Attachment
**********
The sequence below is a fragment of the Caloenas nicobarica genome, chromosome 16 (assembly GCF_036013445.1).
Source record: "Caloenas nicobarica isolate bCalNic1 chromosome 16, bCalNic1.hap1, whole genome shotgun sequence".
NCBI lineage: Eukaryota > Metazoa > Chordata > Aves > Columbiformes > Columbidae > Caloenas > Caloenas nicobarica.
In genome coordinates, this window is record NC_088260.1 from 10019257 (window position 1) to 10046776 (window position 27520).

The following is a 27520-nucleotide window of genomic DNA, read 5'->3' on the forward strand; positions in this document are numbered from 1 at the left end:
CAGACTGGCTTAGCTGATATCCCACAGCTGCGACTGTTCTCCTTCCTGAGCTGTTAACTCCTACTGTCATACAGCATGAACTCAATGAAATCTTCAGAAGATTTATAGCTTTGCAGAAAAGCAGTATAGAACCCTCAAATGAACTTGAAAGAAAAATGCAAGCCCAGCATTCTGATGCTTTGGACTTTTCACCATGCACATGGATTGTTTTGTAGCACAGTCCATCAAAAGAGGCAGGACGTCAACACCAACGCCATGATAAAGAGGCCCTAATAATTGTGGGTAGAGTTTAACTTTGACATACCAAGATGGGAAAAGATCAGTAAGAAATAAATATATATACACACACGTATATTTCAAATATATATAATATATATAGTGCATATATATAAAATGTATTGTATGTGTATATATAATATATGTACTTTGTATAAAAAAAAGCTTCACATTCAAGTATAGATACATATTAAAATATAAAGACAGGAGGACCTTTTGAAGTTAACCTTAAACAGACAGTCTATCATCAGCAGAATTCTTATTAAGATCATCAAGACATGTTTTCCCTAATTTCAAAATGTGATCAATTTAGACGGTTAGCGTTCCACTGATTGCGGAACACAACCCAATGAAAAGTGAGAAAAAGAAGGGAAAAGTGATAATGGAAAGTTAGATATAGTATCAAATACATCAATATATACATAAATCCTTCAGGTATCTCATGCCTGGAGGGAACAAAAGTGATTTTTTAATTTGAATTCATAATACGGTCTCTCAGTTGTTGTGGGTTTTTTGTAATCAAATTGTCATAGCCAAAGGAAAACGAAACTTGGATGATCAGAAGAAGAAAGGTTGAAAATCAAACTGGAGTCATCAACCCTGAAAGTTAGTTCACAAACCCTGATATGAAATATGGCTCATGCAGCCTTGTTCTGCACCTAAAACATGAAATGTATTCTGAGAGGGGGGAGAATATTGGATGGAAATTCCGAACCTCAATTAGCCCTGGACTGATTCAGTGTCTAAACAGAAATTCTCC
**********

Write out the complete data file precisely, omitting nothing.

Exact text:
The sequence below is a fragment of the Caloenas nicobarica genome, chromosome 16 (assembly GCF_036013445.1).
Source record: "Caloenas nicobarica isolate bCalNic1 chromosome 16, bCalNic1.hap1, whole genome shotgun sequence".
NCBI lineage: Eukaryota > Metazoa > Chordata > Aves > Columbiformes > Columbidae > Caloenas > Caloenas nicobarica.
In genome coordinates, this window is record NC_088260.1 from 10019257 (window position 1) to 10046776 (window position 27520).

The following is a 27520-nucleotide window of genomic DNA, read 5'->3' on the forward strand; positions in this document are numbered from 1 at the left end:
CAGACTGGCTTAGCTGATATCCCACAGCTGCGACTGTTCTCCTTCCTGAGCTGTTAACTCCTACTGTCATACAGCATGAACTCAATGAAATCTTCAGAAGATTTATAGCTTTGCAGAAAAGCAGTATAGAACCCTCAAATGAACTTGAAAGAAAAATGCAAGCCCAGCATTCTGATGCTTTGGACTTTTCACCATGCACATGGATTGTTTTGTAGCACAGTCCATCAAAAGAGGCAGGACGTCAACACCAACGCCATGATAAAGAGGCCCTAATAATTGTGGGTAGAGTTTAACTTTGACATACCAAGATGGGAAAAGATCAGTAAGAAATAAATATATATACACACACGTATATTTCAAATATATATAATATATATAGTGCATATATATAAAATGTATTGTATGTGTATATATAATATATGTACTTTGTATAAAAAAAAGCTTCACATTCAAGTATAGATACATATTAAAATATAAAGACAGGAGGACCTTTTGAAGTTAACCTTAAACAGACAGTCTATCATCAGCAGAATTCTTATTAAGATCATCAAGACATGTTTTCCCTAATTTCAAAATGTGATCAATTTAGACGGTTAGCGTTCCACTGATTGCGGAACACAACCCAATGAAAAGTGAGAAAAAGAAGGGAAAAGTGATAATGGAAAGTTAGATATAGTATCAAATACATCAATATATACATAAATCCTTCAGGTATCTCATGCCTGGAGGGAACAAAAGTGATTTTTTAATTTGAATTCATAATACGGTCTCTCAGTTGTTGTGGGTTTTTTGTAATCAAATTGTCATAGCCAAAGGAAAACGAAACTTGGATGATCAGAAGAAGAAAGGTTGAAAATCAAACTGGAGTCATCAACCCTGAAAGTTAGTTCACAAACCCTGATATGAAATATGGCTCATGCAGCCTTGTTCTGCACCTAAAACATGAAATGTATTCTGAGAGGGGGGAGAATATTGGATGGAAATTCCGAACCTCAATTAGCCCTGGACTGATTCAGTGTCTAAACAGAAATTCTCC